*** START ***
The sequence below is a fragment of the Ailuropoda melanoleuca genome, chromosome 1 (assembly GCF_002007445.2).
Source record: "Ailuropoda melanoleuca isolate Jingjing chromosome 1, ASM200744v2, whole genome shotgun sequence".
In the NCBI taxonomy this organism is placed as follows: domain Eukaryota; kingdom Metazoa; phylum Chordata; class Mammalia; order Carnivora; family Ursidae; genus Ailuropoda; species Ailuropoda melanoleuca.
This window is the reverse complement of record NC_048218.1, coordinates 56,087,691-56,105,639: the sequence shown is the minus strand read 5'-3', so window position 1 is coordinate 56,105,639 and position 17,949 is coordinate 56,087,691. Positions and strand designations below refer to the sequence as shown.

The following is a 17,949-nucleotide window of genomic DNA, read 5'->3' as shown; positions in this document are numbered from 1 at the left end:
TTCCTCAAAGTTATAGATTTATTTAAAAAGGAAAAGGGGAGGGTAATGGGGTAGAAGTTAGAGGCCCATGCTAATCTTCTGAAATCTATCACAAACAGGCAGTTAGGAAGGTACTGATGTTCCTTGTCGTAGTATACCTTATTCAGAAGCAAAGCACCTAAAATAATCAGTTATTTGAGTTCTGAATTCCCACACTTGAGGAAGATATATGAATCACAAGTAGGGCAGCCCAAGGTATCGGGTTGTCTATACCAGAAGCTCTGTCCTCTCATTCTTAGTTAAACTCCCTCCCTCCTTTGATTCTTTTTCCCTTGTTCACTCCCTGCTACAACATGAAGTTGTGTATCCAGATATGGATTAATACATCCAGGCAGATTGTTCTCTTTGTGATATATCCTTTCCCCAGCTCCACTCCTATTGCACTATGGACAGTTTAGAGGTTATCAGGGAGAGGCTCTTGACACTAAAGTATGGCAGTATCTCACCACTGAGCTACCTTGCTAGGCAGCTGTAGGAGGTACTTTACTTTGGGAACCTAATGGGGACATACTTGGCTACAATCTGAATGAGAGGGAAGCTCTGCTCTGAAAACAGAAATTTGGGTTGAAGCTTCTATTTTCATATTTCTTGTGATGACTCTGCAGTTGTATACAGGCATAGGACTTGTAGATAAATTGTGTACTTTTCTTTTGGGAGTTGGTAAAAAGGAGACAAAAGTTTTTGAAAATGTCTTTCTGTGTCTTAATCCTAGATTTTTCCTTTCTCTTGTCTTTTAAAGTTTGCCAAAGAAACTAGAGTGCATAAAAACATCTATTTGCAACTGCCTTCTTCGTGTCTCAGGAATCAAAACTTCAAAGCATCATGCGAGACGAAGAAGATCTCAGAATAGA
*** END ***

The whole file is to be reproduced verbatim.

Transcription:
The sequence below is a fragment of the Ailuropoda melanoleuca genome, chromosome 1 (assembly GCF_002007445.2).
Source record: "Ailuropoda melanoleuca isolate Jingjing chromosome 1, ASM200744v2, whole genome shotgun sequence".
In the NCBI taxonomy this organism is placed as follows: domain Eukaryota; kingdom Metazoa; phylum Chordata; class Mammalia; order Carnivora; family Ursidae; genus Ailuropoda; species Ailuropoda melanoleuca.
This window is the reverse complement of record NC_048218.1, coordinates 56,087,691-56,105,639: the sequence shown is the minus strand read 5'-3', so window position 1 is coordinate 56,105,639 and position 17,949 is coordinate 56,087,691. Positions and strand designations below refer to the sequence as shown.

The following is a 17,949-nucleotide window of genomic DNA, read 5'->3' as shown; positions in this document are numbered from 1 at the left end:
TTCCTCAAAGTTATAGATTTATTTAAAAAGGAAAAGGGGAGGGTAATGGGGTAGAAGTTAGAGGCCCATGCTAATCTTCTGAAATCTATCACAAACAGGCAGTTAGGAAGGTACTGATGTTCCTTGTCGTAGTATACCTTATTCAGAAGCAAAGCACCTAAAATAATCAGTTATTTGAGTTCTGAATTCCCACACTTGAGGAAGATATATGAATCACAAGTAGGGCAGCCCAAGGTATCGGGTTGTCTATACCAGAAGCTCTGTCCTCTCATTCTTAGTTAAACTCCCTCCCTCCTTTGATTCTTTTTCCCTTGTTCACTCCCTGCTACAACATGAAGTTGTGTATCCAGATATGGATTAATACATCCAGGCAGATTGTTCTCTTTGTGATATATCCTTTCCCCAGCTCCACTCCTATTGCACTATGGACAGTTTAGAGGTTATCAGGGAGAGGCTCTTGACACTAAAGTATGGCAGTATCTCACCACTGAGCTACCTTGCTAGGCAGCTGTAGGAGGTACTTTACTTTGGGAACCTAATGGGGACATACTTGGCTACAATCTGAATGAGAGGGAAGCTCTGCTCTGAAAACAGAAATTTGGGTTGAAGCTTCTATTTTCATATTTCTTGTGATGACTCTGCAGTTGTATACAGGCATAGGACTTGTAGATAAATTGTGTACTTTTCTTTTGGGAGTTGGTAAAAAGGAGACAAAAGTTTTTGAAAATGTCTTTCTGTGTCTTAATCCTAGATTTTTCCTTTCTCTTGTCTTTTAAAGTTTGCCAAAGAAACTAGAGTGCATAAAAACATCTATTTGCAACTGCCTTCTTCGTGTCTCAGGAATCAAAACTTCAAAGCATCATGCGAGACGAAGAAGATCTCAGAATAGA